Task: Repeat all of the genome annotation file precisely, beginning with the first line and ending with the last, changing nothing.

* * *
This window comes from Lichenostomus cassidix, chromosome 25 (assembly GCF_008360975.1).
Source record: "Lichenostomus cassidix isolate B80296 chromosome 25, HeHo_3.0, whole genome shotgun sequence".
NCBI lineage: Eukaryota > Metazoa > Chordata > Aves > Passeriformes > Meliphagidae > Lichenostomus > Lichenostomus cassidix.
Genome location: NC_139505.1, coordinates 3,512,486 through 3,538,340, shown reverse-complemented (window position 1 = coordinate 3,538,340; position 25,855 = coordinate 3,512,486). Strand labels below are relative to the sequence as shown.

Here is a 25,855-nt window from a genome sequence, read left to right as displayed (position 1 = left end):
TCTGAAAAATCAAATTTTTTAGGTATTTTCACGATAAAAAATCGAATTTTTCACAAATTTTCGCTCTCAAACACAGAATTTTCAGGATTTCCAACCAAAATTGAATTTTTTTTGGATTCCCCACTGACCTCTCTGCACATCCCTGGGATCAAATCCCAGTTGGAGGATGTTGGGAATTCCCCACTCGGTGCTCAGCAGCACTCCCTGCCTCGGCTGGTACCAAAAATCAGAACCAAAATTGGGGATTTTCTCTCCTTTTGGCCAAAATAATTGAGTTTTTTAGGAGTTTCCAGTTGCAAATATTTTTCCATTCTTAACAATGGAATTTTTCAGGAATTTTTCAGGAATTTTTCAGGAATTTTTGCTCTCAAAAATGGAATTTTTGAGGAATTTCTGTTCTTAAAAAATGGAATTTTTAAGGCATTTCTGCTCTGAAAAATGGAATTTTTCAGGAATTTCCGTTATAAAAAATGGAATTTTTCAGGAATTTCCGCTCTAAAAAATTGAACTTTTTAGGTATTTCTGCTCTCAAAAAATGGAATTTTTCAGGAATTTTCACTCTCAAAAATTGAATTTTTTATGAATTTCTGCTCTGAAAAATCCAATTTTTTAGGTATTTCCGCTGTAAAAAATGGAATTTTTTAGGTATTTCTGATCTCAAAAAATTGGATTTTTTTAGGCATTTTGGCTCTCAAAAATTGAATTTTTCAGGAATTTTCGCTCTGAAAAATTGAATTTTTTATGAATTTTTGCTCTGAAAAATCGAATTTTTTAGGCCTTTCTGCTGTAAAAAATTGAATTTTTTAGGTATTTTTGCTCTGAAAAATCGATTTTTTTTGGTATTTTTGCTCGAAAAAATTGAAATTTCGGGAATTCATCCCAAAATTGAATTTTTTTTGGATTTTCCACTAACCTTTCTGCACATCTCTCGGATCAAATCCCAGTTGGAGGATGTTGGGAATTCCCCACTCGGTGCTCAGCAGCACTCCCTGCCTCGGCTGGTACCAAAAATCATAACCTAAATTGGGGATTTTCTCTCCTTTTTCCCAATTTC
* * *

This window comes from Lichenostomus cassidix, chromosome 25 (assembly GCF_008360975.1).
Source record: "Lichenostomus cassidix isolate B80296 chromosome 25, HeHo_3.0, whole genome shotgun sequence".
NCBI lineage: Eukaryota > Metazoa > Chordata > Aves > Passeriformes > Meliphagidae > Lichenostomus > Lichenostomus cassidix.
Genome location: NC_139505.1, coordinates 3,512,486 through 3,538,340, shown reverse-complemented (window position 1 = coordinate 3,538,340; position 25,855 = coordinate 3,512,486). Strand labels below are relative to the sequence as shown.

Here is a 25,855-nt window from a genome sequence, read left to right as displayed (position 1 = left end):
TCTGAAAAATCAAATTTTTTAGGTATTTTCACGATAAAAAATCGAATTTTTCACAAATTTTCGCTCTCAAACACAGAATTTTCAGGATTTCCAACCAAAATTGAATTTTTTTTGGATTCCCCACTGACCTCTCTGCACATCCCTGGGATCAAATCCCAGTTGGAGGATGTTGGGAATTCCCCACTCGGTGCTCAGCAGCACTCCCTGCCTCGGCTGGTACCAAAAATCAGAACCAAAATTGGGGATTTTCTCTCCTTTTGGCCAAAATAATTGAGTTTTTTAGGAGTTTCCAGTTGCAAATATTTTTCCATTCTTAACAATGGAATTTTTCAGGAATTTTTCAGGAATTTTTCAGGAATTTTTGCTCTCAAAAATGGAATTTTTGAGGAATTTCTGTTCTTAAAAAATGGAATTTTTAAGGCATTTCTGCTCTGAAAAATGGAATTTTTCAGGAATTTCCGTTATAAAAAATGGAATTTTTCAGGAATTTCCGCTCTAAAAAATTGAACTTTTTAGGTATTTCTGCTCTCAAAAAATGGAATTTTTCAGGAATTTTCACTCTCAAAAATTGAATTTTTTATGAATTTCTGCTCTGAAAAATCCAATTTTTTAGGTATTTCCGCTGTAAAAAATGGAATTTTTTAGGTATTTCTGATCTCAAAAAATTGGATTTTTTTAGGCATTTTGGCTCTCAAAAATTGAATTTTTCAGGAATTTTCGCTCTGAAAAATTGAATTTTTTATGAATTTTTGCTCTGAAAAATCGAATTTTTTAGGCCTTTCTGCTGTAAAAAATTGAATTTTTTAGGTATTTTTGCTCTGAAAAATCGATTTTTTTTGGTATTTTTGCTCGAAAAAATTGAAATTTCGGGAATTCATCCCAAAATTGAATTTTTTTTGGATTTTCCACTAACCTTTCTGCACATCTCTCGGATCAAATCCCAGTTGGAGGATGTTGGGAATTCCCCACTCGGTGCTCAGCAGCACTCCCTGCCTCGGCTGGTACCAAAAATCATAACCTAAATTGGGGATTTTCTCTCCTTTTTCCCAATTTC